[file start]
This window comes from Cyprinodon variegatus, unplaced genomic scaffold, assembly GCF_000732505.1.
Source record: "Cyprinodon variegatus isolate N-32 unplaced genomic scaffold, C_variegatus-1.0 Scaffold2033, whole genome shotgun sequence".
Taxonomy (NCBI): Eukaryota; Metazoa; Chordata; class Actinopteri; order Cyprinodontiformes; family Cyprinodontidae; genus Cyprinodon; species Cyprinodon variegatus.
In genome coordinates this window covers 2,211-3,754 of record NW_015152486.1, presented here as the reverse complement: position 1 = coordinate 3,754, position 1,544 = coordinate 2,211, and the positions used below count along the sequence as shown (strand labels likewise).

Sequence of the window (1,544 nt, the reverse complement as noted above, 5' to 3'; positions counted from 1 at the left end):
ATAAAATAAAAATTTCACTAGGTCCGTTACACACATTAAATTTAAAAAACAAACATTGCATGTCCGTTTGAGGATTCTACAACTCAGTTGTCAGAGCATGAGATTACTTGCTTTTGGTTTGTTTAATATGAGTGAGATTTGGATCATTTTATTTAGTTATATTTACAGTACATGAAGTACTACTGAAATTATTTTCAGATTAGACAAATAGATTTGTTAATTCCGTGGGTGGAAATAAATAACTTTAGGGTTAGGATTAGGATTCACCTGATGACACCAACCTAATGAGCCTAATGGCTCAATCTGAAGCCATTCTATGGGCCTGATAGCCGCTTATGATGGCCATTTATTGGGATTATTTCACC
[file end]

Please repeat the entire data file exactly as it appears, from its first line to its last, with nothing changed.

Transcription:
This window comes from Cyprinodon variegatus, unplaced genomic scaffold, assembly GCF_000732505.1.
Source record: "Cyprinodon variegatus isolate N-32 unplaced genomic scaffold, C_variegatus-1.0 Scaffold2033, whole genome shotgun sequence".
Taxonomy (NCBI): Eukaryota; Metazoa; Chordata; class Actinopteri; order Cyprinodontiformes; family Cyprinodontidae; genus Cyprinodon; species Cyprinodon variegatus.
In genome coordinates this window covers 2,211-3,754 of record NW_015152486.1, presented here as the reverse complement: position 1 = coordinate 3,754, position 1,544 = coordinate 2,211, and the positions used below count along the sequence as shown (strand labels likewise).

Sequence of the window (1,544 nt, the reverse complement as noted above, 5' to 3'; positions counted from 1 at the left end):
ATAAAATAAAAATTTCACTAGGTCCGTTACACACATTAAATTTAAAAAACAAACATTGCATGTCCGTTTGAGGATTCTACAACTCAGTTGTCAGAGCATGAGATTACTTGCTTTTGGTTTGTTTAATATGAGTGAGATTTGGATCATTTTATTTAGTTATATTTACAGTACATGAAGTACTACTGAAATTATTTTCAGATTAGACAAATAGATTTGTTAATTCCGTGGGTGGAAATAAATAACTTTAGGGTTAGGATTAGGATTCACCTGATGACACCAACCTAATGAGCCTAATGGCTCAATCTGAAGCCATTCTATGGGCCTGATAGCCGCTTATGATGGCCATTTATTGGGATTATTTCACC